Russian Ambassador to Ethiopia Evgeny Terekhin praised his host country’s inclusive national dialogue that he predicted will bring peace not only to this Horn of Africa leader, but to the rest of the continent as well. In his words, “When there is peace in Ethiopia, peace is possible in the whole region. But if there is no peace in Ethiopia, there will be no peace and development in the whole region; and that means it is decisive not only to Ethiopia but the whole sub-region of Horn of Africa and the whole region. I mean the African continent as a whole.”
These aren’t just musical words spoken by a diplomat to please his hosts but an objective observation that deserves to be further elaborated upon. Ethiopia is the historical cradle of the continent’s anti-imperialist and Pan-Africanist movements, which is why the decision was made decades ago for the African Union to be based in its capital of Addis Ababa. It was also never colonized either, only being briefly occupied by fascist Italy. Furthermore, it’s the second most populous country in Africa and previously had one of the world’s highest economic growth rates prior to the pandemic.
Ethiopia is therefore undoubtedly an African leader and an anchor of continental stability. The Western-led TPLF-driven Hybrid War of Terror that’s been waged since November 2020 as punishment for its independent foreign policy was meant to send an example to the rest of Africa that they shouldn’t dare follow in its sovereign footsteps but should instead submit to their former colonizers. The Ethiopian people’s victory in this unprecedentedly difficult struggle ensured their civilization-state’s continued existence, which in turn stabilized the Horn of Africa and the rest of the continent as well.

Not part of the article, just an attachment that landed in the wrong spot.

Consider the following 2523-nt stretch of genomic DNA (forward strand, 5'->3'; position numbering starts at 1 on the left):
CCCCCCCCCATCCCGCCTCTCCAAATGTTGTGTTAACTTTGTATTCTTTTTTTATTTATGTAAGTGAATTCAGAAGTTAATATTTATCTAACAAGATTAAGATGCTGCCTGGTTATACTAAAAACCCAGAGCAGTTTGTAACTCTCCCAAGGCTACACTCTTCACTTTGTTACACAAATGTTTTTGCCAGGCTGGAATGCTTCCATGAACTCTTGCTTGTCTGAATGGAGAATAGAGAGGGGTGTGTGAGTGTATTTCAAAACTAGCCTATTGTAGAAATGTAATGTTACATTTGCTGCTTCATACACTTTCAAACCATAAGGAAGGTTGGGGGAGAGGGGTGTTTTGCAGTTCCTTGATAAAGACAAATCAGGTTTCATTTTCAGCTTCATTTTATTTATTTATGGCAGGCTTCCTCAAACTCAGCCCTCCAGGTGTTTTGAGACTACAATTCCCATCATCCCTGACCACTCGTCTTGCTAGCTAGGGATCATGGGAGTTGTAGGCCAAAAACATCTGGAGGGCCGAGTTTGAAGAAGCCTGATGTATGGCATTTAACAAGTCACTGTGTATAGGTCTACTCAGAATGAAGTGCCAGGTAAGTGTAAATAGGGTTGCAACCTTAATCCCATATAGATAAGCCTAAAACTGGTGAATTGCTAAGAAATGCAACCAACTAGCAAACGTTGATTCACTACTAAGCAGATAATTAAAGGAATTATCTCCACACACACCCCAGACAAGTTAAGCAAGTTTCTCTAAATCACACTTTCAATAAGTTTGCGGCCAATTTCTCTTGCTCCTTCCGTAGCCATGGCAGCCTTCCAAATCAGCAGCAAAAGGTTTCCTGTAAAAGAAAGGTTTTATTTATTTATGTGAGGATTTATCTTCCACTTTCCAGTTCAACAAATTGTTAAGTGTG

That’s why Ethiopia’s rehabilitation after the conflict and Russia’s active participation in it are so important, as is the need to foil the US-led West’s latest attempts to spark another war with the TPLF and/or neighboring Sudan. Washington wants nothing more than to sow chaos throughout Africa in order to destabilize its governments and thus make it easier to plunder their resources, especially since its European vassals need to replace their lost Russian ones after unilaterally decoupling from that Great Power under American pressure.
Regardless of whether or not another conflict breaks out in Ethiopia, this civilization-state will remain among the most important countries in the New Cold War because of the central role that it plays in determining Africa’s future. As Ambassador Terekhin wisely said, “When there is peace in Ethiopia, peace is possible in the whole region. But if there is no peace in Ethiopia, there will be no peace and development in the whole region.” This axiomatic insight should guide the African policy of the “Big Eight” multipolar leaders that Russian Duma Speaker Vyacheslav Volodin recently wrote about.